It was a pretty good experience - especially meeting his English teacher.
This is a woman who has a clear love of the English language and of literature - I hope my son learns from her.
One of the things she talked about was teaching her students about the elements of a good story - the settings, characters, conflict, climax, and resolution.
Here's the interesting part - she said that she could use the same test for any number of books. It doesn't matter whether they're reading Jane Austen, Mark Twain, or S.E. Hinton - she could ask the same questions and they would still apply.
Somehow, I think all of our lives are like that. We all have our stories and we all think they're unique - but the reality is we could all be given the same set of questions and they would apply.
Here's the thing, though, while we all have settings and characters and conflict leading to a climax and resolution - I think most people just want to skip ahead to the resolution. They want to just live “the dream” - peaceful retirement, no problems, no worries, tee time at 10:30, nice weather, every day a holiday.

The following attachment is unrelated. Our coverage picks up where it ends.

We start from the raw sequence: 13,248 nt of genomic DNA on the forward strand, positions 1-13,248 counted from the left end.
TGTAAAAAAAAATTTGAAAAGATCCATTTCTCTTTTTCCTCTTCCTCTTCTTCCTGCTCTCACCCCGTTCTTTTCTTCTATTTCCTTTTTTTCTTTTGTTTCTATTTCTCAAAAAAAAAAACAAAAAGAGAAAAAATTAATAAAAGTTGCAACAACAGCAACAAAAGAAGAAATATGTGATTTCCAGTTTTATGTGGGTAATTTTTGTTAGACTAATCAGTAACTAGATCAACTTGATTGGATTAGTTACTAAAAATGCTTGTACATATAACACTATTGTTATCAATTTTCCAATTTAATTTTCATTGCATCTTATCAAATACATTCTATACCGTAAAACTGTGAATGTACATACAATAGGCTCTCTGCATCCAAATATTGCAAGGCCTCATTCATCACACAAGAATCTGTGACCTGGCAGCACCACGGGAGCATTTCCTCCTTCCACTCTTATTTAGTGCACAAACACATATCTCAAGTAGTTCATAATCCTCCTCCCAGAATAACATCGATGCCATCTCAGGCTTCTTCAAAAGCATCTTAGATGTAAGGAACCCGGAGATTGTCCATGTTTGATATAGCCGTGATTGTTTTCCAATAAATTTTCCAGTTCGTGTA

Or, maybe there's a desire to live just for the climax - to score the winning touchdown, get the true love's kiss, slay the dragon, or win the race. Some almost seem to throw their lives into chaos in an attempt to create that moment over and over again.
I wonder if we should maybe focus a little more of our attention on the conflict - really work through it - in order to give the climax and the resolution more of an impact.
I mean, think of your favorite story - it could be a book or a movie, it could be an adventure, a romance, anything. Now, imagine sharing that story with a friend, but just skipping to the end:
“…and she married Mr. Darcy and they lived happily ever after!”Pretty lame storytelling, huh?
“…and Luke blew up the deathstar and the Rebels won!”
“… and Neo just blew Agent Smith to pieces and the other guys ran away - it was so cool!”
I think if our lives were just climaxes and resolutions they would be pretty lame, too.
So, here's to embracing some of those conflicts - may they make the climaxes and resolutions that much better.